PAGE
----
Crispy Vietnamese Crepes With Shrimp, Pork and Bean Sprouts (Banh Xeo) 12.000

John McDonnell/The Washington Post

Sep 11, 2017

Charles Phan says the perfect crepe for these "happy pancakes" should be thin and crisp. The chef recommends refrigerating the batter overnight so its starches have time to relax, then cooking the crepes in a nonstick pan. If refrigerated overnight, let the batter return to room temperature and stir it before making crepes.

To read the accompanying story, see: As a teenage refugee, he was the family cook. Now, he’s a lauded chef.

Make Ahead: The dried mung beans need to be soaked for 30 minutes. The crepe batter needs to rest for at least 20 minutes, and up to overnight. The dipping sauce can be refrigerated up to 1 week in advance (or up to 2 days, if using lemon juice instead of vinegar).

Where to Buy: Dried mung beans are available at natural foods markets and at Asian markets, as well as via online purveyors.


When you scale a recipe, keep in mind that cooking times and temperatures, pan sizes and seasonings may be affected, so adjust accordingly. Also, amounts listed in the directions will not reflect the changes made to ingredient amounts.

Tested size: 12 servings

  • For the dipping sauce
  • 1/2 cup fish sauce
  • 1/3 cup sugar
  • 1/4 cup distilled white vinegar (may substitute fresh lemon juice)
  • 1/2 cup water
  • 2 cloves garlic, minced
  • 1 or 2 red Thai chiles, stemmed and minced
  • For the crepes
  • 1/2 cup dried mung beans (see headnote)
  • 1 cup unsweetened coconut milk, stirred before using
  • 2 cups white rice flour
  • 1 cup cornstarch
  • 4 cups water
  • 2 scallions, trimmed and thinly sliced (white and light-green parts)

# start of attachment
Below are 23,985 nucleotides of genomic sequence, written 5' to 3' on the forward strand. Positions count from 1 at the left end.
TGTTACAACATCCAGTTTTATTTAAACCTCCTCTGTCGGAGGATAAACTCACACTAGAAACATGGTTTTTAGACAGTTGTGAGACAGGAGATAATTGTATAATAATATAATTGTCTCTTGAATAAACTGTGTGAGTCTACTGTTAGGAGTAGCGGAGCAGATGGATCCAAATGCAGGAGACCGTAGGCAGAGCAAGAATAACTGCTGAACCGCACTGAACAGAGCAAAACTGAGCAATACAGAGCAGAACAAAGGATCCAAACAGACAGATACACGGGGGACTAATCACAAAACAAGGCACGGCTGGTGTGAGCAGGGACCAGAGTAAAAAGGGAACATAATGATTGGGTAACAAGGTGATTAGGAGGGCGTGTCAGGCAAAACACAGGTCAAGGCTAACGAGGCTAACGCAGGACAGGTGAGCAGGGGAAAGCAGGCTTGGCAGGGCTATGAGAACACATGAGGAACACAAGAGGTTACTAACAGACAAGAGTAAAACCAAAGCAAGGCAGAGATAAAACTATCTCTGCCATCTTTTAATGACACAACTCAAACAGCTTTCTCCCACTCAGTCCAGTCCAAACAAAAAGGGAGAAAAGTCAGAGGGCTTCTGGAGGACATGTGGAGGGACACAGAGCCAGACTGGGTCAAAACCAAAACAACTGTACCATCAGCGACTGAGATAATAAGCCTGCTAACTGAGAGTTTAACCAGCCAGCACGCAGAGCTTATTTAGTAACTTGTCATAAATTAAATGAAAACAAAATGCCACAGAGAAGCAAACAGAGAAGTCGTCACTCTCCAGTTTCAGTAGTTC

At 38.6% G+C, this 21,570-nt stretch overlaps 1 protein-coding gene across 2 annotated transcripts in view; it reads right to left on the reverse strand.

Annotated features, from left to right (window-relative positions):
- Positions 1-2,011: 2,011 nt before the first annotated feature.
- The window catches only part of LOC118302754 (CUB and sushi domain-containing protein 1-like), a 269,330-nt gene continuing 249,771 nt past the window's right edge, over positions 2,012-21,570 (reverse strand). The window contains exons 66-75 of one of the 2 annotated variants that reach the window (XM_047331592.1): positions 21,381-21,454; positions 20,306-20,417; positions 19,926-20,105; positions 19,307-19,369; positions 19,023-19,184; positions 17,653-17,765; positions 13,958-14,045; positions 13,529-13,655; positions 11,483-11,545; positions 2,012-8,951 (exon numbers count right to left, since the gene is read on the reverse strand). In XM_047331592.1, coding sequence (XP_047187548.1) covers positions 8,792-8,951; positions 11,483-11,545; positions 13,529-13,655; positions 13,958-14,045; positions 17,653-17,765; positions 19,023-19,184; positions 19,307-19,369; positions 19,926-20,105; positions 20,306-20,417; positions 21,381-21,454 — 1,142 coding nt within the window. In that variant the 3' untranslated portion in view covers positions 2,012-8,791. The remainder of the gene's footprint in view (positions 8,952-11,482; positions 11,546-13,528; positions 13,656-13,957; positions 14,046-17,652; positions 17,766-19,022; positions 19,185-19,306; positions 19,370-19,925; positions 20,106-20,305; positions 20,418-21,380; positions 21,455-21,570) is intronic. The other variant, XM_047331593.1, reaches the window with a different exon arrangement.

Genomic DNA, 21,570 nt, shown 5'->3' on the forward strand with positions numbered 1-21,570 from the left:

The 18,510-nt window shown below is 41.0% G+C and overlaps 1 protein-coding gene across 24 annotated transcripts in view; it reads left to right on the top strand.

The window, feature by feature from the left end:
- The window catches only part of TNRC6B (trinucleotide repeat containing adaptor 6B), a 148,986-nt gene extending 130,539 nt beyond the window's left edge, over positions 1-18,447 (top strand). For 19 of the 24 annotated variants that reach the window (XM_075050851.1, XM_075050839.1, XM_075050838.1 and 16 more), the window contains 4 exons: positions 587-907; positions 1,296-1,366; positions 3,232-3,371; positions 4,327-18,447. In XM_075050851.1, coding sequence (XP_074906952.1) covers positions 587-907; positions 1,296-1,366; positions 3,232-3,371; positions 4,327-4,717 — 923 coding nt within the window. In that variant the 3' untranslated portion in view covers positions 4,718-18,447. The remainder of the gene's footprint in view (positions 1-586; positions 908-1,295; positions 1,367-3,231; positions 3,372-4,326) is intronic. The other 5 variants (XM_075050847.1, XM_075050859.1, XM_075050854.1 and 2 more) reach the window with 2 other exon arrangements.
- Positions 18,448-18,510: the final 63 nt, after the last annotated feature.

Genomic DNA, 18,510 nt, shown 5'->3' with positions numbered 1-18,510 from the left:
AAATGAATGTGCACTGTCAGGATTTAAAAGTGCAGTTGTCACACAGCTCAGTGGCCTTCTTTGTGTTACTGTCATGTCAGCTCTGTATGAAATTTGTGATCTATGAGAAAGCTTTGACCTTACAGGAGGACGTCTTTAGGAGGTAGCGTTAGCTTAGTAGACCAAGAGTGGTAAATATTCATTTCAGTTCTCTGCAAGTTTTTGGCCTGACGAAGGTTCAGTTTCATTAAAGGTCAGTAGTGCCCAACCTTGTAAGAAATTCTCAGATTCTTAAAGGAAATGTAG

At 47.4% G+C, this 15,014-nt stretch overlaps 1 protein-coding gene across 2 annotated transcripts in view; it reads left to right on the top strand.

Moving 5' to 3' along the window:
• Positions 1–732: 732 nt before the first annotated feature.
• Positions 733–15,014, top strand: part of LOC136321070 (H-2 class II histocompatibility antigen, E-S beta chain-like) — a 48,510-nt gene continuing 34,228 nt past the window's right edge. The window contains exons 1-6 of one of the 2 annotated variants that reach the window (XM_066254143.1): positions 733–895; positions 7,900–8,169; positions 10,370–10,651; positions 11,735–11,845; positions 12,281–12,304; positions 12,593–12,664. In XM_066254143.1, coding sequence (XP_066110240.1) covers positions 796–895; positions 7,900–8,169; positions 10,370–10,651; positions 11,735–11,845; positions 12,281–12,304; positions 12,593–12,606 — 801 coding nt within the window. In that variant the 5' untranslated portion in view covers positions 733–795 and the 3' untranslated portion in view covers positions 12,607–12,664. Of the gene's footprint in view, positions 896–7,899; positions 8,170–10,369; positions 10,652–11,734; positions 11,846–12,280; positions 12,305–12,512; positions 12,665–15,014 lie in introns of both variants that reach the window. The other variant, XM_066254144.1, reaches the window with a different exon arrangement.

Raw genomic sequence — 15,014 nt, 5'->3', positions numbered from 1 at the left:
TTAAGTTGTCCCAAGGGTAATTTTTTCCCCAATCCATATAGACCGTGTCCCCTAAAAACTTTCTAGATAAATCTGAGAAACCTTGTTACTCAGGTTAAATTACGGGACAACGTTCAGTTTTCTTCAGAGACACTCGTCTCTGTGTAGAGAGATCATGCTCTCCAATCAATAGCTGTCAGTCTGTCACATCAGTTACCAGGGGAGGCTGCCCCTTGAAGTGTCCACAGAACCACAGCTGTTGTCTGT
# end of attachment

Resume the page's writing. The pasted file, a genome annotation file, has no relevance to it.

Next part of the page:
• 1 1/2 teaspoons ground turmeric
  • Kosher salt
  • Vegetable oil
  • 12 ounces boneless pork loin, cut into 1/4 inch-thick slices
  • 12 ounces medium shrimp, shelled, deveined and cut lengthwise in half
  • 1 medium white onion, cut from top to bottom, and then into thin half-moon slices
  • 3 cups fresh bean sprouts
  • Red leaf lettuce and mint leaves, for serving


For the dipping sauce: Combine the fish sauce, sugar, vinegar and water in a medium bowl, stirring until the sugar has dissolved. Stir in the garlic and chiles (to taste). The yield is about 1 cup. The sauce is ready to use, or it can be refrigerated in an airtight container for up to 1 week.

For the crepes: Place the dried mung beans in a bowl and cover with water. Soak for about 30 minutes, until they are softened. Drain the beans and transfer them to a blender. Add the coconut milk and puree until smooth. Transfer the bean puree to a large bowl and whisk in the rice flour, cornstarch, water, scallions and turmeric, and season lightly with salt. The batter will be thin; let it rest for at least 20 minutes or refrigerate overnight.

Pour about 1 cup of oil into a small dish. Dip a silicone brush in it and then use it to grease a 10-inch nonstick skillet set over medium heat. Once the oil is hot, add a couple slices of the pork, a couple of shrimp and a few slivers of onion -- all on one side of the skillet. Cook for 30 seconds, then turn them over and cook for 15 seconds on the second side.

Stir the crepe batter, then carefully pour about 2/3 cup of it into the pan, tilting it slightly so the batter coats the bottom and a bit of the sides in the pan, but pork, shrimp and onion stay in place.

Scatter 1/4 cup of the bean sprouts on the side with the pork, shrimp and onion. Increase the heat to medium-high; cover the skillet and cook for about 1 minute, until set. Uncover and brush some oil around the sides of the crepe (to help crisp the edges). Cook for 1 more minute or so, until the bottom of the crepe is golden and crisp.

Use a spatula to gently fold the empty side of the crepe over the filling, then slide the crepe onto a plate. Repeat with the remaining crepe batter, pork, shrimp, onions, bean sprouts and more oil. Serve the crepes as soon as they are cooked, with lettuce leaves, mint and the dipping sauce.

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Recipe Source

From Phan, chef-owner of the Slanted Door in San Francisco.

Tested by Lynn O'Brien.

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